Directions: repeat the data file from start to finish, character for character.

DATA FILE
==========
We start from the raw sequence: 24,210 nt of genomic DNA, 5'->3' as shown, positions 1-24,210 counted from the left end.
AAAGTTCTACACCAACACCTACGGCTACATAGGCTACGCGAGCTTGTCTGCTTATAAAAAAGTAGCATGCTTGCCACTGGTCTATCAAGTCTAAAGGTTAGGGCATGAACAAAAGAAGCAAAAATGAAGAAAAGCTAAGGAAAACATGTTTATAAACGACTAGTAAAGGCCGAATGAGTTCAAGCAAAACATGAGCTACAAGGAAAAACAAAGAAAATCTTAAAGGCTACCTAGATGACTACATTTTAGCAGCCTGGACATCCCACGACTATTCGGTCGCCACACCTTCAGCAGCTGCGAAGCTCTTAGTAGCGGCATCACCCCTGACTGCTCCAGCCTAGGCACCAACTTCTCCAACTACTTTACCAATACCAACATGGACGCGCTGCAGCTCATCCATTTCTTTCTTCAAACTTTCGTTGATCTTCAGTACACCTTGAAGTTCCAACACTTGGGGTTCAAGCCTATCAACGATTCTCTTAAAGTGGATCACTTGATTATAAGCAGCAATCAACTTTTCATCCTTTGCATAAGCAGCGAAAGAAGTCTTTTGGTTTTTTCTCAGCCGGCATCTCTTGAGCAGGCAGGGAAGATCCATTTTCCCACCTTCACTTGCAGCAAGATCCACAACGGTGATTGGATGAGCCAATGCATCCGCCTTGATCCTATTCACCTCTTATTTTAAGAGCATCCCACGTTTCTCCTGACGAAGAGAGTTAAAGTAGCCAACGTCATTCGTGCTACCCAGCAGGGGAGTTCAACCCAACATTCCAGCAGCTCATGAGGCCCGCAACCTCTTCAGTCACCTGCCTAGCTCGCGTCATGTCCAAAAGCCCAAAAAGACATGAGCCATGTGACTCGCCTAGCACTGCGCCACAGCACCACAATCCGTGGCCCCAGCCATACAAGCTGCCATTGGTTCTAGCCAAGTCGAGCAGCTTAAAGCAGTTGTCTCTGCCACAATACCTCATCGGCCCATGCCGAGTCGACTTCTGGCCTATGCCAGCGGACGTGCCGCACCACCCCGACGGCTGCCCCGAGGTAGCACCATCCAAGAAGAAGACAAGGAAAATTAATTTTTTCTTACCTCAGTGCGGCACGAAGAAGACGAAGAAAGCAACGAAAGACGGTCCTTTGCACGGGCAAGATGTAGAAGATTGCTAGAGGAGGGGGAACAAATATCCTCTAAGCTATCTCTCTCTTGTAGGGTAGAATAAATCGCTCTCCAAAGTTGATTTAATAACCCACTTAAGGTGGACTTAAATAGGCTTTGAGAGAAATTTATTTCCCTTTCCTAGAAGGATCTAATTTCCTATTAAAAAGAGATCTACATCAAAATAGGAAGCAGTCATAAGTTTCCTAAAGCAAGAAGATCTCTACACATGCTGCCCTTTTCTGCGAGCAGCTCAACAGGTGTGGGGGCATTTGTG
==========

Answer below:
We start from the raw sequence: 24,210 nt of genomic DNA, 5'->3' as shown, positions 1-24,210 counted from the left end.
AAAGTTCTACACCAACACCTACGGCTACATAGGCTACGCGAGCTTGTCTGCTTATAAAAAAGTAGCATGCTTGCCACTGGTCTATCAAGTCTAAAGGTTAGGGCATGAACAAAAGAAGCAAAAATGAAGAAAAGCTAAGGAAAACATGTTTATAAACGACTAGTAAAGGCCGAATGAGTTCAAGCAAAACATGAGCTACAAGGAAAAACAAAGAAAATCTTAAAGGCTACCTAGATGACTACATTTTAGCAGCCTGGACATCCCACGACTATTCGGTCGCCACACCTTCAGCAGCTGCGAAGCTCTTAGTAGCGGCATCACCCCTGACTGCTCCAGCCTAGGCACCAACTTCTCCAACTACTTTACCAATACCAACATGGACGCGCTGCAGCTCATCCATTTCTTTCTTCAAACTTTCGTTGATCTTCAGTACACCTTGAAGTTCCAACACTTGGGGTTCAAGCCTATCAACGATTCTCTTAAAGTGGATCACTTGATTATAAGCAGCAATCAACTTTTCATCCTTTGCATAAGCAGCGAAAGAAGTCTTTTGGTTTTTTCTCAGCCGGCATCTCTTGAGCAGGCAGGGAAGATCCATTTTCCCACCTTCACTTGCAGCAAGATCCACAACGGTGATTGGATGAGCCAATGCATCCGCCTTGATCCTATTCACCTCTTATTTTAAGAGCATCCCACGTTTCTCCTGACGAAGAGAGTTAAAGTAGCCAACGTCATTCGTGCTACCCAGCAGGGGAGTTCAACCCAACATTCCAGCAGCTCATGAGGCCCGCAACCTCTTCAGTCACCTGCCTAGCTCGCGTCATGTCCAAAAGCCCAAAAAGACATGAGCCATGTGACTCGCCTAGCACTGCGCCACAGCACCACAATCCGTGGCCCCAGCCATACAAGCTGCCATTGGTTCTAGCCAAGTCGAGCAGCTTAAAGCAGTTGTCTCTGCCACAATACCTCATCGGCCCATGCCGAGTCGACTTCTGGCCTATGCCAGCGGACGTGCCGCACCACCCCGACGGCTGCCCCGAGGTAGCACCATCCAAGAAGAAGACAAGGAAAATTAATTTTTTCTTACCTCAGTGCGGCACGAAGAAGACGAAGAAAGCAACGAAAGACGGTCCTTTGCACGGGCAAGATGTAGAAGATTGCTAGAGGAGGGGGAACAAATATCCTCTAAGCTATCTCTCTCTTGTAGGGTAGAATAAATCGCTCTCCAAAGTTGATTTAATAACCCACTTAAGGTGGACTTAAATAGGCTTTGAGAGAAATTTATTTCCCTTTCCTAGAAGGATCTAATTTCCTATTAAAAAGAGATCTACATCAAAATAGGAAGCAGTCATAAGTTTCCTAAAGCAAGAAGATCTCTACACATGCTGCCCTTTTCTGCGAGCAGCTCAACAGGTGTGGGGGCATTTGTG